New UN re­port says hunger, obe­sity and in­equal­ity in­creas­ing in re­gion

Daily Observer (Jamaica) - - NEWS -

SAN­TI­AGO, Chile (CMC) – A new United Na­tions re­port says for the third con­sec­u­tive year, the num­ber of peo­ple chron­i­cally hun­gry has in­creased in Latin Amer­ica and the Caribbean, while 250 mil­lion – 60 per cent of the re­gional pop­u­la­tion, are obese or overweight, rep­re­sent­ing the big­gest threat to nu­tri­tional health.

Speak­ing at the launch of The 2018 Panorama of Food and Nutri­tion Se­cu­rity re­port in San­ti­ago, Chile on Wed­nes­day, the UN Food and Agri­cul­ture Or­ga­ni­za­tion’s (FAO) re­gional rep­re­sen­ta­tive, Julio Berdegue, said it was an “ap­palling” threat to health over­all, af­fect­ing women and indige­nous groups the most.

The Panorama, pub­lished an­nu­ally by FAO, the Pan Amer­i­can Health Or­ga­ni­za­tion (PAHO), the United Na­tions Chil­dren’s Fund (UNICEF) and the World Food Pro­gramme (WFP), ex­plores strate­gies to halt the health threats posed by hunger and mal­nu­tri­tion in Latin Amer­ica and the Caribbean.

Ac­cord­ing to the re­port, hunger, mal­nu­tri­tion, lack of mi­cronu­tri­ents and obe­sity largely af­fect lower in­come fam­i­lies, women, indige­nous com­mu­ni­ties, Afrode­scen­dants and ru­ral fam­i­lies.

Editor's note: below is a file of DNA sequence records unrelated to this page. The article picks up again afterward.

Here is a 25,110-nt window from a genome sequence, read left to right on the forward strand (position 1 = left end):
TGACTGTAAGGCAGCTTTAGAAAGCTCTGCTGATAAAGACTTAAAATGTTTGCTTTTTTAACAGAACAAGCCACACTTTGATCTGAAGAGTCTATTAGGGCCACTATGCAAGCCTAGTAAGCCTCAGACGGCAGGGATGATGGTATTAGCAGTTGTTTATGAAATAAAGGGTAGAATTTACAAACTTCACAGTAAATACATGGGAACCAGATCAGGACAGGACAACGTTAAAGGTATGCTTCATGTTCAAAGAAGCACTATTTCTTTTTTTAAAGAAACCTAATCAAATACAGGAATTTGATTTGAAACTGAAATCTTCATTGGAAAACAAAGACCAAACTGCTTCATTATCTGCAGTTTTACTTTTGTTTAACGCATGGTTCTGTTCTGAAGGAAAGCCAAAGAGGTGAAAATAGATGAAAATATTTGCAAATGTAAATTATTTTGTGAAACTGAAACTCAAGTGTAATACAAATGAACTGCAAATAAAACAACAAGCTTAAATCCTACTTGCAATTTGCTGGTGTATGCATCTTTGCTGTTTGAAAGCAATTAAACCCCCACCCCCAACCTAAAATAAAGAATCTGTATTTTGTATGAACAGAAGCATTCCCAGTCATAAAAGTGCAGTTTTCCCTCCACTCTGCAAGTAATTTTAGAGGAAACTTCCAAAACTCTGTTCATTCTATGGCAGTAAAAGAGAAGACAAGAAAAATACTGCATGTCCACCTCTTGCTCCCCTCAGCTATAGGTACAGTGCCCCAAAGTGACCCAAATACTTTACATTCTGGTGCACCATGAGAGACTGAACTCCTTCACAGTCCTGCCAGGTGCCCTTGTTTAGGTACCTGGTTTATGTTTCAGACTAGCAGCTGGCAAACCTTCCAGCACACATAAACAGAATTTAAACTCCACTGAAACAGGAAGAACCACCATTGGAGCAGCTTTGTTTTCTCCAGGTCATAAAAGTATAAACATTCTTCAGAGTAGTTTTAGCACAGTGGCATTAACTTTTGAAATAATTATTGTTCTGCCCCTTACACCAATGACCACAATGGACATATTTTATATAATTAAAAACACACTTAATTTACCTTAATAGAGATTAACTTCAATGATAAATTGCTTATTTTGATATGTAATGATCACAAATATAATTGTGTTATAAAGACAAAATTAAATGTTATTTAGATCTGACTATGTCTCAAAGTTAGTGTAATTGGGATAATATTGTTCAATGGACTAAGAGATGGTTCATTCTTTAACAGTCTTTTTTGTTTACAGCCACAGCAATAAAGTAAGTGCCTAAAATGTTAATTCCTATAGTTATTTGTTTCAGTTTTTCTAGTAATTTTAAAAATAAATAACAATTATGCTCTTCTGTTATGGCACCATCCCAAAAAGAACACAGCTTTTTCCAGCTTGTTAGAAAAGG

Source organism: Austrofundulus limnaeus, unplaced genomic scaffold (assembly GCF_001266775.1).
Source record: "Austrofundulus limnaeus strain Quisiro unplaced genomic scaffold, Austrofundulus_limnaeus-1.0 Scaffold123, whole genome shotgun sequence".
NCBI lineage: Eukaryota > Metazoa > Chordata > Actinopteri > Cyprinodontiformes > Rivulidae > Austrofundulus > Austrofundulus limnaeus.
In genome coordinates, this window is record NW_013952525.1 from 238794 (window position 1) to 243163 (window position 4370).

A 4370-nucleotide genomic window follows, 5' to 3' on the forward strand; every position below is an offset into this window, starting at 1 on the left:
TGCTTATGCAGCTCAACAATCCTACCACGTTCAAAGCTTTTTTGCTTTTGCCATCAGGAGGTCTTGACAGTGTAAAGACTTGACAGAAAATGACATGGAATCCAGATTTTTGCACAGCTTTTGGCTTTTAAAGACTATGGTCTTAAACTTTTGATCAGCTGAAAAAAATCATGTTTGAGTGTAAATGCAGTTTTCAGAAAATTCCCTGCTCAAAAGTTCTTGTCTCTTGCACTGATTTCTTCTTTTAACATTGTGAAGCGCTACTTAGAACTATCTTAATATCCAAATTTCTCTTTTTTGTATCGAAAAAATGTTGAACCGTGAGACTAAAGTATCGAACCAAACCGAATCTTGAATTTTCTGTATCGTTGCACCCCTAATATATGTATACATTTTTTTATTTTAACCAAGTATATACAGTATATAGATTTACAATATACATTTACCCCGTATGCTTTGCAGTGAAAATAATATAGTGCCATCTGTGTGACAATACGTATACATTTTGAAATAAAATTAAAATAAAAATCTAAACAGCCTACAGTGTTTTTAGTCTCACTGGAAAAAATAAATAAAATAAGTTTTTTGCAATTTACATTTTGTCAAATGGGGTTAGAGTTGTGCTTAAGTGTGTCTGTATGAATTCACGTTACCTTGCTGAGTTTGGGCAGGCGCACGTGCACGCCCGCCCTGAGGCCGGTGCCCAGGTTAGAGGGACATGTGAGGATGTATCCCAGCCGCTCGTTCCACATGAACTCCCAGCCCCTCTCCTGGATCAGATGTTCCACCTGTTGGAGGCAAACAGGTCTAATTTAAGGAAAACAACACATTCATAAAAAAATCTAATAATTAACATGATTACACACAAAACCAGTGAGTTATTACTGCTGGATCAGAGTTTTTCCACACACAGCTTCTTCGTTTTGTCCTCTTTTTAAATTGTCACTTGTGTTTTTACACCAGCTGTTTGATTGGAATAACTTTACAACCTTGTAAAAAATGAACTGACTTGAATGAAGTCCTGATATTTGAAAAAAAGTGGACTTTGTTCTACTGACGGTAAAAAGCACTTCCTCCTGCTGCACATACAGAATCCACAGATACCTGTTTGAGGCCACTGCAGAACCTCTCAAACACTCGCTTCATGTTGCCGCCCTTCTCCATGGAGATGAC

The re­port says that the prin­ci­pal causes of mal­nu­tri­tion among the most vul­ner­a­ble can be traced back to changes the food sys­tems have ex­pe­ri­enced in the re­gion, from pro­duc­tion to con­sump­tion.

With a greater strain on the de­mand for nu­tri­ent-rich food like milk and meats, the re­port says many re­sort to less costly op­tions, which are of­ten higher in fat, sugar and salt.

“Obe­sity is grow­ing un­con­trol­lably,” Berdegue said.

Maria Cristina Perce­val, who serves at the re­gional direc­torate for UNICEF in the re­gion, said stunt­ing cor­re­lates closely to in­equal­ity and poverty lev­els, adding that be­ing chron­i­cally overweight “is also in­creas­ingly af­fect­ing the poor­est chil­dren”.

She un­der­scored that lower in­come fam­i­lies have un­equal ac­cess to healthy di­ets.

The re­port says that obe­sity has be­come the great­est threat to Latin Amer­ica and the Caribbean when it comes to nu­tri­tional health con­di­tions.

Nearly one in four adults are obese and more than seven per cent of chil­dren be­low the age of five are overweight — higher than the global aver­age of 5.6 per cent, the re­port stated.

To ad­dress the ex­ac­er­ba­tion of hunger and obe­sity, a “mul­ti­spec­toral ap­proach is needed”, said PAHO Di­rec­tor Dr Carissa Eti­enne, adding that the solution re­quires ad­dress­ing so­cial fac­tors, just as well as water qual­ity and ac­cess to health ser­vices.

In re­sponse to grow­ing mal­nu­tri­tion, the UN said part­ner au­thors on the re­port have called on coun­tries to im­ple­ment pub­lic poli­cies that com­bat in­equal­ity, while pro­mot­ing health and sus­tain­able food sys­tems.

The United Na­tions re­port says that obe­sity has be­come the great­est threat to Latin Amer­ica and the Caribbean when it comes to nu­tri­tional health con­di­tions.

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